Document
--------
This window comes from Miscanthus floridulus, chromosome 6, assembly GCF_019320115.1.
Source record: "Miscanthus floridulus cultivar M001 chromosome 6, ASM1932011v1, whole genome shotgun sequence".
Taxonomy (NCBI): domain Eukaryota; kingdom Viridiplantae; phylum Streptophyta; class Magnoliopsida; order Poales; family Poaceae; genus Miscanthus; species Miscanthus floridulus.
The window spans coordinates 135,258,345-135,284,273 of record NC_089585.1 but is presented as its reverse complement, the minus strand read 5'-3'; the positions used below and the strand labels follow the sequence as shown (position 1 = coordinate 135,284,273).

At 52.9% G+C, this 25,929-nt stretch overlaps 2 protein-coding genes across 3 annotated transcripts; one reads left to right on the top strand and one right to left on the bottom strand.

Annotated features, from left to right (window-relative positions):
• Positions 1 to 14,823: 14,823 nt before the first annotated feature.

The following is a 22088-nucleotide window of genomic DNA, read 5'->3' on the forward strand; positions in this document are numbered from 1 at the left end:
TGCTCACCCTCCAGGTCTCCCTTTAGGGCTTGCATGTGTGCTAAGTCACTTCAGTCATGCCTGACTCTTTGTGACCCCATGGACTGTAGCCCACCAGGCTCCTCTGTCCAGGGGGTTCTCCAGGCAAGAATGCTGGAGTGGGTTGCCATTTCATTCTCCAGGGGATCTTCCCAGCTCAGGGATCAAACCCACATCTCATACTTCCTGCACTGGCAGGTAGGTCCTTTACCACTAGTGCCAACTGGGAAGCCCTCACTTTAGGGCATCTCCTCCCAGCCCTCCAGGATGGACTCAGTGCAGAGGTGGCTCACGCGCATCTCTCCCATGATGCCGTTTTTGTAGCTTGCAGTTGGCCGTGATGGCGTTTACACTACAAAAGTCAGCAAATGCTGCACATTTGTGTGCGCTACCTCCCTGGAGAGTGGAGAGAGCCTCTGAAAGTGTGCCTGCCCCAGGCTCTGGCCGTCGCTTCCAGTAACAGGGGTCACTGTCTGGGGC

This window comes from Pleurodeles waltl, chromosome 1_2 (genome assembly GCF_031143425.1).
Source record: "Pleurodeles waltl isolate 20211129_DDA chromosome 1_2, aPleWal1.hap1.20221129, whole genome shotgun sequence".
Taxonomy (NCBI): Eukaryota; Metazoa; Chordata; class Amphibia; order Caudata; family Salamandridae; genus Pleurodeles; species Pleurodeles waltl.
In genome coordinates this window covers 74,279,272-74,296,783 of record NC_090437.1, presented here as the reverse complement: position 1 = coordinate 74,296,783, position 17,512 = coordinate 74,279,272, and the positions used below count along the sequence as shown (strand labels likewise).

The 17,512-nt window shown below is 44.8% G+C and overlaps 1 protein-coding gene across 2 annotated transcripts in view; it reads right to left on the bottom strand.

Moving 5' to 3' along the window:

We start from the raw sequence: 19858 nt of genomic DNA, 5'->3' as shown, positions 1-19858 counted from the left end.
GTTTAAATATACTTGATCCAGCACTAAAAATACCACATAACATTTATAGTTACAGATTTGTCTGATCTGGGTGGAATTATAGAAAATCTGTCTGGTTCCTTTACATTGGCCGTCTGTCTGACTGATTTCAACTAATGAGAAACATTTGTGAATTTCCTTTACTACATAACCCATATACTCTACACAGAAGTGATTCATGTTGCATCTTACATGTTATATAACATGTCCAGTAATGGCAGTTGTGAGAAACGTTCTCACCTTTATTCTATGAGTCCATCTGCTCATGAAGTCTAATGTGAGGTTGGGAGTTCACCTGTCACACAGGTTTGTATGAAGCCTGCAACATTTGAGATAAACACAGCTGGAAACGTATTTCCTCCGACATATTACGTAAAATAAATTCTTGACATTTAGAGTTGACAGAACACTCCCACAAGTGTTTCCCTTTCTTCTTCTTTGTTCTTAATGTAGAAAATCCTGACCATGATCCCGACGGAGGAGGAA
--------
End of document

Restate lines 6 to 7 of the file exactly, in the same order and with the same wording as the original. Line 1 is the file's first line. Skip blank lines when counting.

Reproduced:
Annotated features, from left to right (window-relative positions):
• Positions 1 to 14,823: 14,823 nt before the first annotated feature.